Junius isn’t actually an equine. And his customers walk on two legs. They’re all furries, people who identify with—and often dress up like—their favorite animals, a fantasy that may include various forms of sex but not bestiality. These hirsute hobbyists are in town for Furrydelphia, the area’s first convention for furries. Many are queer and very left-wing, so it’s no surprise that the stickers—a swastika inside a paw print with a red slash through it—hold special appeal.
Many of these people grew up as outcasts and were bullied at school, and though they’re often mocked as horny fetishists, the furries insist they stand for much more than their sexual proclivities. They say they’re all about being inclusive and have welcomed people with niche gender identities and odd social quirks into their fold. But there are limits to that tolerance, and since the 2016 election, Junius and other furries have been confronting their version of the right-wing extremists who descended on Charlottesville. These “alt-furries,” as they’re known, hold similar views as the so-called alt-right, a white nationalist, anti-globalist movement that largely supports President Donald Trump.
The alt-furries started as a joke on Twitter, as right-leaning furries used the #AltFurries hashtag to share pro-Trump, furry-themed memes and promote satirical policies, like a ban on “species mixing.” But as the popularity of the hashtag grew, it attracted people who critics say are racist.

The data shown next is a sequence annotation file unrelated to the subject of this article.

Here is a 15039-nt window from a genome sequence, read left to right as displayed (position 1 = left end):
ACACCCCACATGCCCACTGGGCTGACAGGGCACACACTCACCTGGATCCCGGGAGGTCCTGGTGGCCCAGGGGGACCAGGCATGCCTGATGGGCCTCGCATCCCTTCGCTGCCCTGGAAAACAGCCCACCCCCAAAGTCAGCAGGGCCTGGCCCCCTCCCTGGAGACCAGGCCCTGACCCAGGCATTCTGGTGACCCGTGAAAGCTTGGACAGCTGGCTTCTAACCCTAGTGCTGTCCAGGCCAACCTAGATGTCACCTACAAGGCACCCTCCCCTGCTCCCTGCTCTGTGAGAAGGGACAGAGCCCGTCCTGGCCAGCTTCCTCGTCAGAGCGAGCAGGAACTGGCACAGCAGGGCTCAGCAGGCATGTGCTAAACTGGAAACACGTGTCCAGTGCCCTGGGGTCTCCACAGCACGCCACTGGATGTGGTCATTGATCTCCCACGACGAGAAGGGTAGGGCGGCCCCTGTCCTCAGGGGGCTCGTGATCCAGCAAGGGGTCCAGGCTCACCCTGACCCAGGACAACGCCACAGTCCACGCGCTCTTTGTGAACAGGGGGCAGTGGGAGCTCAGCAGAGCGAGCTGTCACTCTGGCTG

Today, most alt-furries interact only online, but some have taken their ideas into the real world. This past summer, one man came to Anthrocon, the world’s largest furry convention, in a Confederate flag “fursuit,” holding a Trump sign, and some people distributed alt-furry pamphlets at an Orlando, Florida, furry convention. Others have started wearing armbands strikingly similar to those worn by Nazis. To many furries, what started as an online joke isn’t funny anymore.
Before Junius arrived in Philly, alt-furries had threatened him online for slamming them on social media, calling them bigots and fascists; some said they wanted to “break his neck.” One forum group attempted to find his personal information and release it online. The threats don’t frighten him—but he is worried that a growing number of furries are vulnerable to recruitment by white supremacists. “Nazis are looking for these same types of alienated white dudes,” he says. (Like most furries Newsweek spoke to, he didn’t want his real name used in print.) “These people just want to hurt and incite—and are beginning to take their trolling offline.”